Film Response Essay

Submitted By Joanna-Tepedino
Words: 939
Pages: 4

As a culture, America has progressed in a positive way when it comes to homosexuality. Civil rights movements had dominated the United States since the civil war when African Americas won their right to freedom. In the 1960’s the civil rights movement for equal rights of African Americans began and shortly to follow was the fight for women’s rights, these movements paved the way for homosexuals to start their movement. It was shaky in the beginning with Stonewall, but since then America has come to accept homosexuality as an equal minority with more than half the states legalizing gay marriage. Homosexuals are fortunate to have these rights and fair views even if not all of society agrees with them yet, but you will never get an entire culture to accept something. Unfortunately, homosexuals of Uganda are not as privileged as homosexuals in America and other accepting European nations.
The movie The World’s Worst Place to Be Gay published by BBC explores the hatred Ugandans have for their homosexual society. Homophobia refers to the idea that gay, lesbian and bisexual people are threatening. “It is more than simply the irrational fear and hatred of gay people; it is also the fear that one might be misperceived as gay by others” (Kimmel, M., 2000). In Uganda, homosexuality is seen as a disease and gay people are recruited into this unnatural, sick, immoral behavior. The film follows a man named Scott Milles from the UK to Uganda to interview Ugandan people from regular people on the street, high school kids and the man who is pushing for a new bill against gay people to find out how they view homosexuality. Currently in Africa 36 nations ban some form of homosexuality, mainly sodomy, with imprisonment (Laws on Homosexuality in African Nations). These laws are fueled by an African culture that is rooted in the traditional thought that sex is between a man and a woman and is fueled by fundamentalist preachers, government authorities, and intolerant politicians.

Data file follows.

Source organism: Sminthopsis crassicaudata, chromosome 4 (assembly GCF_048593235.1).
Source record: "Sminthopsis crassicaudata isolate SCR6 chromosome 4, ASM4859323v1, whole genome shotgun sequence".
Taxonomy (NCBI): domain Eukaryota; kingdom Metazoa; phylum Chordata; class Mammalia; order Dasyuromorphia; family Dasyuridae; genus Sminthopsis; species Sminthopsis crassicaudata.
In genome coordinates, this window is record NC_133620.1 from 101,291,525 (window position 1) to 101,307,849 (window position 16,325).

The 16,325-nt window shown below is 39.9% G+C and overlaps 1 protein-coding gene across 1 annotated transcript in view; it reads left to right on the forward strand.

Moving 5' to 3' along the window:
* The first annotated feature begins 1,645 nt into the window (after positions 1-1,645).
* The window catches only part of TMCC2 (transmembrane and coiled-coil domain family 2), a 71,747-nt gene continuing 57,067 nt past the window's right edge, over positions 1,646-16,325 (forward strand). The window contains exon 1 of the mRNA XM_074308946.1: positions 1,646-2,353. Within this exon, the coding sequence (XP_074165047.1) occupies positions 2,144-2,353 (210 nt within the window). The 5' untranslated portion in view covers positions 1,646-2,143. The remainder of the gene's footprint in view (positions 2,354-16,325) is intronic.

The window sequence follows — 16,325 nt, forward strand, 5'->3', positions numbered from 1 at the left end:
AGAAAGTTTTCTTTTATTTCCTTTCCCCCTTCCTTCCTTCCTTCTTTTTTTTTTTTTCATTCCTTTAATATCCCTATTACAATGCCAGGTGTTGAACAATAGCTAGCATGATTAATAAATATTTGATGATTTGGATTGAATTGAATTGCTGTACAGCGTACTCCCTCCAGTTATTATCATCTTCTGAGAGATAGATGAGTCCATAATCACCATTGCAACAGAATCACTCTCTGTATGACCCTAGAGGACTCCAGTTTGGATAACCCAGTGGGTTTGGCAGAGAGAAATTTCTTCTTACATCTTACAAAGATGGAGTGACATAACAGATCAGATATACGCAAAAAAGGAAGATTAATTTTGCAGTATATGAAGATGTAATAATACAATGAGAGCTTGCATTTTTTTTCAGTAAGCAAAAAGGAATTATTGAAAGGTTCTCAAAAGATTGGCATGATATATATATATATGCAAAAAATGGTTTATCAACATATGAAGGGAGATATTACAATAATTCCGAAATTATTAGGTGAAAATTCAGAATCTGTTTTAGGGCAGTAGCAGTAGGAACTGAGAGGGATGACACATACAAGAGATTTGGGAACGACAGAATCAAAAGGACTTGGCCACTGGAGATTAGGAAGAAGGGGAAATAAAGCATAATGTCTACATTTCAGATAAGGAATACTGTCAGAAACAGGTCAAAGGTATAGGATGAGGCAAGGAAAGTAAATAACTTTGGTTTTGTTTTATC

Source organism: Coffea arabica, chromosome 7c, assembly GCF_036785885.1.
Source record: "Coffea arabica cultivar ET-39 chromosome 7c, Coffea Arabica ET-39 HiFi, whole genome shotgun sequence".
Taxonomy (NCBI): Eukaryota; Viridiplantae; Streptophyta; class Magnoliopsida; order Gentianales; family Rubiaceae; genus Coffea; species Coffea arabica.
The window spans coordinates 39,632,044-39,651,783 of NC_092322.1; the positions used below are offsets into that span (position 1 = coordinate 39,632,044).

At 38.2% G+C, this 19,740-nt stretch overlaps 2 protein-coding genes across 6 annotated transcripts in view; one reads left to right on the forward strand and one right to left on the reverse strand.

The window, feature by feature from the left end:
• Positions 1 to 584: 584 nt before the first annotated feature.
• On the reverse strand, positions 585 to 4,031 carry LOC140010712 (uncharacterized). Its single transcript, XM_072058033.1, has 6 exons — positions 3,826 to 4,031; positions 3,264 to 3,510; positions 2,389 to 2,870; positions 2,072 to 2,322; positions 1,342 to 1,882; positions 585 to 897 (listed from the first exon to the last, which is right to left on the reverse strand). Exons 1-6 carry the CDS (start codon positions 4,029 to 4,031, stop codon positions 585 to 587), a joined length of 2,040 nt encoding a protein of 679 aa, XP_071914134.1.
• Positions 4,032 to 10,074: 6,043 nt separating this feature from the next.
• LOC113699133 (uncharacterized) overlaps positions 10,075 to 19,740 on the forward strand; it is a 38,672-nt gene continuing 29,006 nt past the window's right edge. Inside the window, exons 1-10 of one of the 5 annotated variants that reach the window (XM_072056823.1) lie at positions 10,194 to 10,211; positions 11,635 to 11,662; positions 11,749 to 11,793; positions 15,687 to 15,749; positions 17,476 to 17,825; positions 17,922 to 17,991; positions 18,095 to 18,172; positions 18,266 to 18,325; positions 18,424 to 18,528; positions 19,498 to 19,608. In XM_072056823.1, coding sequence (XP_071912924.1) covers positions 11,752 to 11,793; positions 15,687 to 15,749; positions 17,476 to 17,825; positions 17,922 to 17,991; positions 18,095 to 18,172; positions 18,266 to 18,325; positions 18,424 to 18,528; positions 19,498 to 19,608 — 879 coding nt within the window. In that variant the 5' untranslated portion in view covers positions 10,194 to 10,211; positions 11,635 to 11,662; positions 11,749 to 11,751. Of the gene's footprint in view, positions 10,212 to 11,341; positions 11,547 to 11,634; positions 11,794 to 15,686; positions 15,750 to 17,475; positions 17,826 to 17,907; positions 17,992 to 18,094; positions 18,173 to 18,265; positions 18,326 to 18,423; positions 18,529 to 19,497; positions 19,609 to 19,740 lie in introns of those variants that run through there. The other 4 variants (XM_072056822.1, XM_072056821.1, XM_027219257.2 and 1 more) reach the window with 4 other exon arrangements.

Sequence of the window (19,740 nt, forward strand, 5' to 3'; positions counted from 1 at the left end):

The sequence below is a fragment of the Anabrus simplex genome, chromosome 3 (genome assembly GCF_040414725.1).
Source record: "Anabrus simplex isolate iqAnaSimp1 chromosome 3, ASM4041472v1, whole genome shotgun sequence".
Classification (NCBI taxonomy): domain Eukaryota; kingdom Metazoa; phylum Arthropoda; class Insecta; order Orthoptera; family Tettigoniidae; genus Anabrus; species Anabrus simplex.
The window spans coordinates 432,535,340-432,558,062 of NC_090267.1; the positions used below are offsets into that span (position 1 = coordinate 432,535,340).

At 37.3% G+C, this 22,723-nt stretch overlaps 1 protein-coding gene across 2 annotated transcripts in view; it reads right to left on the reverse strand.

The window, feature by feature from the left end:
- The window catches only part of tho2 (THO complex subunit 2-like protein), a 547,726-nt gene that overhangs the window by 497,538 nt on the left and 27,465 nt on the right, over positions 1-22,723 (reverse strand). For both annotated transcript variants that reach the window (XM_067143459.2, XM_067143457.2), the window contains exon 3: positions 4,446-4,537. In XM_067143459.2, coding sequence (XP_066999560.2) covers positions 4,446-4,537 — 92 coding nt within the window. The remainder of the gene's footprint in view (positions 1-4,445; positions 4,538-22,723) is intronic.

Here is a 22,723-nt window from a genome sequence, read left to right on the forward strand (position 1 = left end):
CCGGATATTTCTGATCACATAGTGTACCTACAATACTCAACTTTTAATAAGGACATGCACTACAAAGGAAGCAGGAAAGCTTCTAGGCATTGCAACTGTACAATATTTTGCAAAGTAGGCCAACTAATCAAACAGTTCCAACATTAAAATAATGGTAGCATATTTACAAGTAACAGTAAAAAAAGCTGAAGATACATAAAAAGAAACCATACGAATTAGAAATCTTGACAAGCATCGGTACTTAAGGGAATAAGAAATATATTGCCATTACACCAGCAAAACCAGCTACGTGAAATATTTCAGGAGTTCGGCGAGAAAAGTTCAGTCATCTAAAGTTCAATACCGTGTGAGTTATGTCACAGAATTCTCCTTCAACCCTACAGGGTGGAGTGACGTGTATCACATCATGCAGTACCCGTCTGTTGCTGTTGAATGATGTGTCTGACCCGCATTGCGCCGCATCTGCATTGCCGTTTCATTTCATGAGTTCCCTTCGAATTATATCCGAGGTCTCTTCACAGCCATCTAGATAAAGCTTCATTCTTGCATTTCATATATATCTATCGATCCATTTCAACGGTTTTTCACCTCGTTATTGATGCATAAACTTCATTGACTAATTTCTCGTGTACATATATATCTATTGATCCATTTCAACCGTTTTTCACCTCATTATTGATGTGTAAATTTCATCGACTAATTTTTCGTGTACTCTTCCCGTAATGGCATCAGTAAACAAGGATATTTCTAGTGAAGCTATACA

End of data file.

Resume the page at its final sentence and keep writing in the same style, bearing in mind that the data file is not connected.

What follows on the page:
Scott Milles while in Uganda interviewed David Bahati, the ruling party’s chief whip. He is the driving force behind the new proposed bill calling for imprisonment not only of gays but also of those who fail to report them to the law (Ugandan Gay Rights). The bill also proposes that repeat offenders be executed. This is how disgusting some Ugandans view homosexuality and the extent they are willing to go to rid their country of gay people. Many of the other people, Scott Milles interviewed, male and female, shared the view that gay people should be eradicated from society in fear that they will recruit others into their immoral behavior. In Uganda, gay people have to live in the slums because they are viewed so horribly that their family and friends force them out of their homes and torture them for being gay.
The book “The Gendered Society” refers to the “gay gene” and that biologist have tried to isolate it to show that homosexuality is rooted in biology and not a lifestyle choice (Kimmel, M., 2000). Based on this information I don’t understand how any person in Uganda could fathom that being gay is a choice. What person would choose a lifestyle that puts them literally in harms way? It is illegal in Uganda to be gay. Having gay sex whether penetration or just being seen kissing can result in imprisonment and a second offense could have you executed so what person in their right mind would choose this life. Scott Milles interviewed Stosh Mugisha, a pre-operative female to male transsexual who self-identified as a lesbian. He was outed by